posted on Sep, 17 2012 @ 09:51 PM
I can confirm that the video is similar to what some people experience. I had a good friend who became schizo in her twenties after living on ramen
noodles and methamphetamine for months (drug induced schizophrenia). She had severe delusions that there was an old woman in her backyard who kept
yelling insulting things at her, night and day. So my friend put foil on all the windows and then taped them up so tightly no light could get
through, but she said she could still hear the old woman cursing her.
I took her to the psych ward for some help, and on the way she was saying, "Did you hear what that woman just said to me in that car over there??
She said I was a bitch!" I looked at the woman, and she was staring blankly ahead, just stuck in traffic like everybody else.
In essence, my friend would think she would hear voices from strangers talking mean things about her, and also see people and hear their insults when
there was nobody there.
It is a type of hell in which the senses go haywire and one cannot count on their eyes, ears, sense of touch and taste, ect. Too much imput from
sources that originate from inside the mind. It is a terrible illness, it isn't fun and cute like they make it out to be in the movies.
The two typical types are the one like my friend, sorta paranoid and assumes people are talking smack to her, and the other kind, less common, are the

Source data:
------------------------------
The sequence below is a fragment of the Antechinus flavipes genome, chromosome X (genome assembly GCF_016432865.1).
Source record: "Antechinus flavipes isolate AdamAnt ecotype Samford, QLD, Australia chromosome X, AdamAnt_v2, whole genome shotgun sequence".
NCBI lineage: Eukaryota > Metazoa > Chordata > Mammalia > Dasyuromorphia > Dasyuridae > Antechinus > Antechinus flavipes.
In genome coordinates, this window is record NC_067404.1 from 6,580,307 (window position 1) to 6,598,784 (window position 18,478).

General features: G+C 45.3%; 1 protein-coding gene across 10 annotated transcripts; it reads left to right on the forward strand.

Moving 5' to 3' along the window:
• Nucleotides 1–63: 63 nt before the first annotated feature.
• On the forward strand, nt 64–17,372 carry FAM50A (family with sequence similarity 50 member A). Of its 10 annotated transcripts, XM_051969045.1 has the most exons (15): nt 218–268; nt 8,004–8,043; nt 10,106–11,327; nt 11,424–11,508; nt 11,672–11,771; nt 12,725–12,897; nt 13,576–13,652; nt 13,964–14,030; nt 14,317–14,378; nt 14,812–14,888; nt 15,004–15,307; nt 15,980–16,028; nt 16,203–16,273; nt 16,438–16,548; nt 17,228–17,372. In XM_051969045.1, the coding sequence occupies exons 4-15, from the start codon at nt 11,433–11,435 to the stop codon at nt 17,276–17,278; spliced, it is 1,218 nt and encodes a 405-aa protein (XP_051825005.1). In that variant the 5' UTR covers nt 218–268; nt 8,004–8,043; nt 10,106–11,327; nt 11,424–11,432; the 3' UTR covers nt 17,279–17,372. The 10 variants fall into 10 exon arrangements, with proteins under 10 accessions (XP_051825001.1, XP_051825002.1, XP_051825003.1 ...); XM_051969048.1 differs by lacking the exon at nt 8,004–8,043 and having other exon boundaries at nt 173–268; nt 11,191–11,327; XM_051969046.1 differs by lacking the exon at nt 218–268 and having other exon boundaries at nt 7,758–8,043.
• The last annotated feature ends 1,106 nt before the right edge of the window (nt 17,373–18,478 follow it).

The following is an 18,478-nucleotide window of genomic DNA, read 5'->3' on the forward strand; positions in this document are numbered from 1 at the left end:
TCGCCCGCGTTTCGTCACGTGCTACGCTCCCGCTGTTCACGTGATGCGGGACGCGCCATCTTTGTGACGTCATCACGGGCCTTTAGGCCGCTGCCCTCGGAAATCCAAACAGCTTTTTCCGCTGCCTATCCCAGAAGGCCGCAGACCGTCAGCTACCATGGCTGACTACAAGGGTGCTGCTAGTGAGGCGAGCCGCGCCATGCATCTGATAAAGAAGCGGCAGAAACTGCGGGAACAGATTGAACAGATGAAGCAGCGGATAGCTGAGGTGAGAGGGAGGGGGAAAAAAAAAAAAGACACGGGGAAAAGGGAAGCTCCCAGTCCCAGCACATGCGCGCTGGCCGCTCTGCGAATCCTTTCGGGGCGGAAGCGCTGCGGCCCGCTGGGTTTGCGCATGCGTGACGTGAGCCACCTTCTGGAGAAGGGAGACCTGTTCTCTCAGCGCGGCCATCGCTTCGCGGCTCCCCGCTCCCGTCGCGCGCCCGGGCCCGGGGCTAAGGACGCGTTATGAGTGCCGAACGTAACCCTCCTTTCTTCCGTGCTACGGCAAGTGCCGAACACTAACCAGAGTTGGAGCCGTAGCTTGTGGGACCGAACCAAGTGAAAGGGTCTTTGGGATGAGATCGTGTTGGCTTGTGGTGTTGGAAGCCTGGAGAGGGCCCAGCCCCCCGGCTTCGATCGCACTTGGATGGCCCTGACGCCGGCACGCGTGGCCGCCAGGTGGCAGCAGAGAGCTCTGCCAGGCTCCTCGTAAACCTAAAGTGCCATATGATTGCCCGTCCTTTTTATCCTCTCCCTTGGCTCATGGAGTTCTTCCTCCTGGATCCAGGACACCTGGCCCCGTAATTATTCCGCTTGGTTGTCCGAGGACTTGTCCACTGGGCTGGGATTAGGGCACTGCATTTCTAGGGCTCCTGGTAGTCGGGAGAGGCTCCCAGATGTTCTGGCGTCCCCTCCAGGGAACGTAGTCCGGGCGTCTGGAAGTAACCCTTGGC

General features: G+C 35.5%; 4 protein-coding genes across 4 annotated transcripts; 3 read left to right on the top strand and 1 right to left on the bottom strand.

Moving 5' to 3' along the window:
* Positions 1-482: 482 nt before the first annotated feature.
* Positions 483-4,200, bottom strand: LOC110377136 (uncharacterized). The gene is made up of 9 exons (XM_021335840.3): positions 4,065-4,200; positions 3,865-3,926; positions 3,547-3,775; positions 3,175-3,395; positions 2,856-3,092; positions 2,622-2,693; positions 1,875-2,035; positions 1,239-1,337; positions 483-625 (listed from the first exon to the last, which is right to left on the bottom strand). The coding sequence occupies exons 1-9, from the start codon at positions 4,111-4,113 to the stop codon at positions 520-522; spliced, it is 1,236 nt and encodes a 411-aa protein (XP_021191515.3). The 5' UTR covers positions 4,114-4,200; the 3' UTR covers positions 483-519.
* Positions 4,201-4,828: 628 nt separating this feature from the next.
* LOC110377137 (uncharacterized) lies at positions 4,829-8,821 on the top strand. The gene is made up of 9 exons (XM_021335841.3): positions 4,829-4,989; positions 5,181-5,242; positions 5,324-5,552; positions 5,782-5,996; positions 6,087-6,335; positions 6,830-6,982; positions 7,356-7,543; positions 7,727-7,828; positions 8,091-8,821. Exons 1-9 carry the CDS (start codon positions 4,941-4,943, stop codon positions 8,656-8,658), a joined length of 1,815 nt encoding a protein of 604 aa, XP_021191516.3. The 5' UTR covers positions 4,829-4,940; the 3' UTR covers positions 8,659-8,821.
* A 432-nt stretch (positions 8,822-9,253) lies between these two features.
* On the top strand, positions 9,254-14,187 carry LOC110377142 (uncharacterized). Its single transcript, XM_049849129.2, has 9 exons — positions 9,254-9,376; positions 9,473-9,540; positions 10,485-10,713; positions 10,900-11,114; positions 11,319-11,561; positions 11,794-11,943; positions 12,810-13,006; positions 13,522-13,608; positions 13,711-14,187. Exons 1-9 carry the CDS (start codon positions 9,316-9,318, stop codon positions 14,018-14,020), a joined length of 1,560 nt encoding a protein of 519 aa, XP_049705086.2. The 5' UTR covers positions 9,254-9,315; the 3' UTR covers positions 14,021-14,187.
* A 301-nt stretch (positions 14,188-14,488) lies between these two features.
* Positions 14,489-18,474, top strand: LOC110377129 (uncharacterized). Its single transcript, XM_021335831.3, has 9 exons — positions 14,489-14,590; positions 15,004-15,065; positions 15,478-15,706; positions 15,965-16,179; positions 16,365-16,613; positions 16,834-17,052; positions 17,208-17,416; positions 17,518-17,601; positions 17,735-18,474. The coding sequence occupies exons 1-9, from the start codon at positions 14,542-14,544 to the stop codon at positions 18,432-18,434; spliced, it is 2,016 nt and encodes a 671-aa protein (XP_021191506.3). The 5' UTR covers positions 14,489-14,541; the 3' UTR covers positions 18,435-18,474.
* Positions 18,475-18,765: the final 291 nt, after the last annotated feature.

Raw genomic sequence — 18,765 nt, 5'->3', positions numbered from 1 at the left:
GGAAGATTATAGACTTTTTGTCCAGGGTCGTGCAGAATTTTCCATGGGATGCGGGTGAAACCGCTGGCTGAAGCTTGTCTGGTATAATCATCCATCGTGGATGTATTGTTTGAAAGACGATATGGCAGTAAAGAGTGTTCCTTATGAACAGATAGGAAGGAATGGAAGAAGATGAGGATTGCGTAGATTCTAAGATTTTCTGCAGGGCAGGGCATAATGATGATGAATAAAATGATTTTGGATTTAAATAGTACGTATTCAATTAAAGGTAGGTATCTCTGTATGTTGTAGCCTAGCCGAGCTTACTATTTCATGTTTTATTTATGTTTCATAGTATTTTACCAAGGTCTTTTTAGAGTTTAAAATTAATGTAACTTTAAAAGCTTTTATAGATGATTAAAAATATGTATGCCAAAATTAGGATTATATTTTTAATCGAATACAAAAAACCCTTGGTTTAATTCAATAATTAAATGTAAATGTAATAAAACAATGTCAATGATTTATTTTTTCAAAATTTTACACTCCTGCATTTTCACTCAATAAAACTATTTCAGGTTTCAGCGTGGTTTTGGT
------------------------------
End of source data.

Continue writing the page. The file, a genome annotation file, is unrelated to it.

ones who think they hear God and he tells them to do all kinds of things.
In any case, the video is somewhat correct. There is the "real world" that we all recognize, and then there is the extra input, which the
schizophrenic cannot determine whether it is real or fake, but because it sounds so real, they assume that it is.
This illness destroys lives and is painful and scary to deal with. I know I was pretty freaked out when I saw how my friend went from a lucid, sane
person to a rambling, freaked-out crazy who was seeing and hearing things, and she was running around all hours of the night to try and block it all
out without success. Thank God for modern medicine in these cases.
Long story short, she did eventually get back to normal, but the damage done from the meth will linger in her brain forever, sadly to say. She may
have a relapse someday.